The information available for the V&A’s latest exhibition, Club to Catwalk: London Fashion in the 1980s instantly inspires thoughts of the 2003 film Party Monster. Those who have seen it will remember that this riddling film is the true story of Michael Alig, a deluded Club Kid party organiser who moved to New York and entered a dark yet glamorous world. The 1980s was an incredibly creative decade in which the fashion of the club was slowly but surely carried onto the catwalk in the major capitals of the world. The many sub-cultures that formed and which still exist today, in some form or another, were founded on the basis of the nightlife in clubs. Curated by Claire Wilcox, V&A’s Head of Fashion, the exhibition covers the sub-cultures and their distinctive fashions, as well as the interpretations of now renowned fashion designers on the fashions of the club scene.
Over 90 outfits by designers such as John Galliano, Vivienne Westwood, Katherine Hamnett, Jasper Conran, Wendy Dagworthy, Paul Smith and Betty Jackson are curated together with accessories by designers including Stephen Jones and Patrick Cox. Split into two floors, the ground floor gallery features the work of young fashion designers who later became world-renowned for inspiring daring and electrifying guises while the mezzanine gallery concentrates on club wear and categorises outfits by sub-culture; Fetish, Goth, Rave, High Camp and New Romantic. It is here that clothes of the type worn by Boy George, Adam Ant, and Leigh Bowery dazzle visitors.
Doubtlessly, the Thatcherite economic and social rule of the time had had great influence on the formation of the sub-cultures that dictated club fashion; appearance is a way of rebellion. Billy’s, Blitz, and the Club for Heroes – some of the early clubs of London’s night life – had their own rules too. Steve Strange’s door policy at Blitz made sure that only “the weird and the wonderful” gained entry to the club. By making it almost a competition to get in at all, he didn’t only succeed in making the club financially successful but also contributed greatly to the social revolt that followed. This domino effect spread throughout the fashion industry creating not just brave fashion-lovers breaking taboos of what to wear and what not to, but also choosing how to live and how not to. It was how life became fashion and how fashion became life in the blink of an eye. One of the great examples of this at the exhibition is Bodymap’s form-fitting knits. Founded by Stevie Steward and David Holah in 1982, Bodymap collections shook the fashion world with their unique combinations of ideas; one of which was Cat in the Hat takes a Rumble with a Techno Fish, bringing together elements of Dr. Seuss’s Cat in the Hat, black and white graphics, lively colours and 1980s American “Brat Pack” actor’s films.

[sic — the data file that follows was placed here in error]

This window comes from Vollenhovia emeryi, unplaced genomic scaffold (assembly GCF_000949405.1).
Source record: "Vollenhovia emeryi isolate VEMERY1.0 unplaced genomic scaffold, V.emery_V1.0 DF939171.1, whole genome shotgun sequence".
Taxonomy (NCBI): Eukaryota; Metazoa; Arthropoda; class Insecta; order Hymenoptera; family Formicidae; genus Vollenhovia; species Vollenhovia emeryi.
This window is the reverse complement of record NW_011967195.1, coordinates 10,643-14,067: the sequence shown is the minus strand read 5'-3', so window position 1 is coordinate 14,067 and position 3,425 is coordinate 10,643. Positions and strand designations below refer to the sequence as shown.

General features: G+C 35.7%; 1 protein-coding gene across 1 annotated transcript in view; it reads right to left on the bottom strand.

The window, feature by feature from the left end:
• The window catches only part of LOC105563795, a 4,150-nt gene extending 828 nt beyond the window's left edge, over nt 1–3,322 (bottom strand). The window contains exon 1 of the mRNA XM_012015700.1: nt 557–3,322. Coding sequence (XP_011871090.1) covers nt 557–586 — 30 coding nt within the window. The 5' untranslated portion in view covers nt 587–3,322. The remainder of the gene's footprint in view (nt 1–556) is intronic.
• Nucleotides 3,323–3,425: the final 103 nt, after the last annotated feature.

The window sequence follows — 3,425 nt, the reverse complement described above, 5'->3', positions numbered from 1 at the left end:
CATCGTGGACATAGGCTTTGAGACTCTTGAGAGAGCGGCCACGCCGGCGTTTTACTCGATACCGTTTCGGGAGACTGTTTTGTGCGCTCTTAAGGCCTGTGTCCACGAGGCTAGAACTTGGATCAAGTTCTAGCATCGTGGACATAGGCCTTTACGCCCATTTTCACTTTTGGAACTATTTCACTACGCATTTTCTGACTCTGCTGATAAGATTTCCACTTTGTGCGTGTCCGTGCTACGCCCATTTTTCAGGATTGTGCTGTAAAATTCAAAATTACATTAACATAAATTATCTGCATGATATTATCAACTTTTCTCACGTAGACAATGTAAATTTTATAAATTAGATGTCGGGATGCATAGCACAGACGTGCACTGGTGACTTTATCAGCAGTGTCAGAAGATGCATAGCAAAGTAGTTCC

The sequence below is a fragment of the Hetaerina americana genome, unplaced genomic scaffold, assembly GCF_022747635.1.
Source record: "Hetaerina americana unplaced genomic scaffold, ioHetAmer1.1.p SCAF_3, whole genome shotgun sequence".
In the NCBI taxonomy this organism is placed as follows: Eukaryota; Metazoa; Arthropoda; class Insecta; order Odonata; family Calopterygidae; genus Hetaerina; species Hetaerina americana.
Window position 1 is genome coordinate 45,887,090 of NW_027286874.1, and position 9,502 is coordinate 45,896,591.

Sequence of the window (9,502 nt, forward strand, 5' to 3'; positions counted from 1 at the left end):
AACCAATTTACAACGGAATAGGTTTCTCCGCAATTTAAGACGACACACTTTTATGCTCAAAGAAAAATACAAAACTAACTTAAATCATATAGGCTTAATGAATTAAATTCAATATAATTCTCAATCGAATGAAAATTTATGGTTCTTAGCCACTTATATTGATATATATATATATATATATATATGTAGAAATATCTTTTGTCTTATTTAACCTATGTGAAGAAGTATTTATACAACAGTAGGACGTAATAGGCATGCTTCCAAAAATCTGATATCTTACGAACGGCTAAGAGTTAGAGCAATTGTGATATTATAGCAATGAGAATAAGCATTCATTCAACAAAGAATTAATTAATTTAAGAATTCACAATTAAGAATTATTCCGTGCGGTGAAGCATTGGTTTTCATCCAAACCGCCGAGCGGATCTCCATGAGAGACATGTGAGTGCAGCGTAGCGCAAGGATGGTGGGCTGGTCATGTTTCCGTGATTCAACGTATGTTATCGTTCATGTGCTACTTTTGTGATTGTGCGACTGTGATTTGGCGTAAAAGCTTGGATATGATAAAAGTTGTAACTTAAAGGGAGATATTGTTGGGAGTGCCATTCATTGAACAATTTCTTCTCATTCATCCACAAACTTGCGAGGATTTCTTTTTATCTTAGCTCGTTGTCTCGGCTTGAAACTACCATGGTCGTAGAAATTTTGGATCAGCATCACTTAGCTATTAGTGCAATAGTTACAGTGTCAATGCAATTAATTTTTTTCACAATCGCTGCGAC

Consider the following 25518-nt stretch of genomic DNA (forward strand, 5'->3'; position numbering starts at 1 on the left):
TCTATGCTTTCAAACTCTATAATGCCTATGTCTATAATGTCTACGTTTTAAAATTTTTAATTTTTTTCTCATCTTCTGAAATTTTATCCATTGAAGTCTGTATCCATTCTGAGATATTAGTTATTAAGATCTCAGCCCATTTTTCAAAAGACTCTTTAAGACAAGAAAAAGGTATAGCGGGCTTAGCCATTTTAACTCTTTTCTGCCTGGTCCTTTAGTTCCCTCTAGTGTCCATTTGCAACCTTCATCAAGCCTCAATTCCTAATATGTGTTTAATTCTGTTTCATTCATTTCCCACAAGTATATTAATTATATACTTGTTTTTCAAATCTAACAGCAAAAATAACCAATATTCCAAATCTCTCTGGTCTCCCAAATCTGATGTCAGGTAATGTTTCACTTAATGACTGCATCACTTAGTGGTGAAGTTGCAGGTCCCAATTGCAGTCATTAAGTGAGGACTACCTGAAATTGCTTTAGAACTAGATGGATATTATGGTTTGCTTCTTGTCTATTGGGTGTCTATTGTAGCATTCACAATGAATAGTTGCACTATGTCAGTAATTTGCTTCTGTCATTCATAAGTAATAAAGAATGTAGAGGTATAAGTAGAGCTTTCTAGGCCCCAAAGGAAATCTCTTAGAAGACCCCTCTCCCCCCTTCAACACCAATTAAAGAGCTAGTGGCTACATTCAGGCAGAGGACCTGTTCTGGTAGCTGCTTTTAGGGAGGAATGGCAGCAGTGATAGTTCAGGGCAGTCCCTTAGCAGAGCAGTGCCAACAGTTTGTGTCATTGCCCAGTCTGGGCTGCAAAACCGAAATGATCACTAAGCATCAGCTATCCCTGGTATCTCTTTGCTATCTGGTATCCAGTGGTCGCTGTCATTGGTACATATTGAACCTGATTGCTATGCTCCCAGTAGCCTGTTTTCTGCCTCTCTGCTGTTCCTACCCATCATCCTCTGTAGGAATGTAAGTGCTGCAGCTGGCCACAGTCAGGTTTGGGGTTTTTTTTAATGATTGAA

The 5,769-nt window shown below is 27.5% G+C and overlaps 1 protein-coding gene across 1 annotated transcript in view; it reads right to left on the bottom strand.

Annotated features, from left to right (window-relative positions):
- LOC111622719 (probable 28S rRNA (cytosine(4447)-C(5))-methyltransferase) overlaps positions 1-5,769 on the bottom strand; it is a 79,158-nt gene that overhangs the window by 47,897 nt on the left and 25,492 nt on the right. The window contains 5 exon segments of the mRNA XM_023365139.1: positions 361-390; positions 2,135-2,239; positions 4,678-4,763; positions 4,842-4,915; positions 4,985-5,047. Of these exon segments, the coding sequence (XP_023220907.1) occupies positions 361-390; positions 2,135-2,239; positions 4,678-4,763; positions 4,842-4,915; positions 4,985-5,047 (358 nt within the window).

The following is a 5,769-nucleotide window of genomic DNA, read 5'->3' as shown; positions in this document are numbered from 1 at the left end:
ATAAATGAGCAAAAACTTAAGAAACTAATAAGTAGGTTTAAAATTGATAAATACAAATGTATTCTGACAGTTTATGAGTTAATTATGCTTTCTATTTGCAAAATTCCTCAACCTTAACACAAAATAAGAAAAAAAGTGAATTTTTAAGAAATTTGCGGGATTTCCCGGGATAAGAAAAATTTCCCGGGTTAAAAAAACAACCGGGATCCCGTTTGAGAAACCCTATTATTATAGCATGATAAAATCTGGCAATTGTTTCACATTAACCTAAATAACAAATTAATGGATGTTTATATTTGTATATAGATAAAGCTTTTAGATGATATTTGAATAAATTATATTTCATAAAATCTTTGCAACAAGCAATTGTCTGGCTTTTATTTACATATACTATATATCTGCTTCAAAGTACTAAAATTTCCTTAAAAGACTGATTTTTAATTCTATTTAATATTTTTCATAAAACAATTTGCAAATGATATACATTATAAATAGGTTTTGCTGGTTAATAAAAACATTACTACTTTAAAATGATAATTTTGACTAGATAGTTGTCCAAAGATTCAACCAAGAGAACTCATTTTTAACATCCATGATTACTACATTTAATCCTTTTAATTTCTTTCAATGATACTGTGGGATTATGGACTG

The 1980’s club scene was also about re-discovering oneself, not just stylistically but also psychologically and sexually. Perhaps, in relation to the latter, the greatest health scare of the time was AIDS as it had just emerged and people really knew very little about the implications of the disease. Jeffrey Hinton’s Club Soundtrack and Film, video footage from personal archive is “dedicated to all the shining stars we have lost to AIDS”. It features real footage of the drug and sexually infused club scene of the time and is quite a touching 13 minutes. Club to Catwalk also includes magazines of the time such as The Face, i-D and Blitz. As it always is, the role of such magazines in capturing and spreading the club and street look to mass audiences was crucial.
All in all, Club to Catwalk is a very detailed exhibition that really prods the 1980s both economically and socially. The exhibition offers a lot to see and absorb for the young club goers of our day as well as for those of us who can remember 1980’s fashion, whether fondly or not.
Club to Catwalk: London Fashion in the 1980s, until February 16, 2014, V&A, Cromwell Road, London SW7 2RL.
1. The Cloth, Summer Summit, 1985© Anita Corbin, courtesy of the V&A.
2. Bodymap, A/W 1984, Cat in the hat takes a rumble with a techno fish. Model: Scarlett Cannon, 1985 © 1985 Monica Curtin, courtesy of V&A.
3. Trojan and Mark at Taboo, 1986, 7 MB © Derek Ridgers, courtesy of the V&A.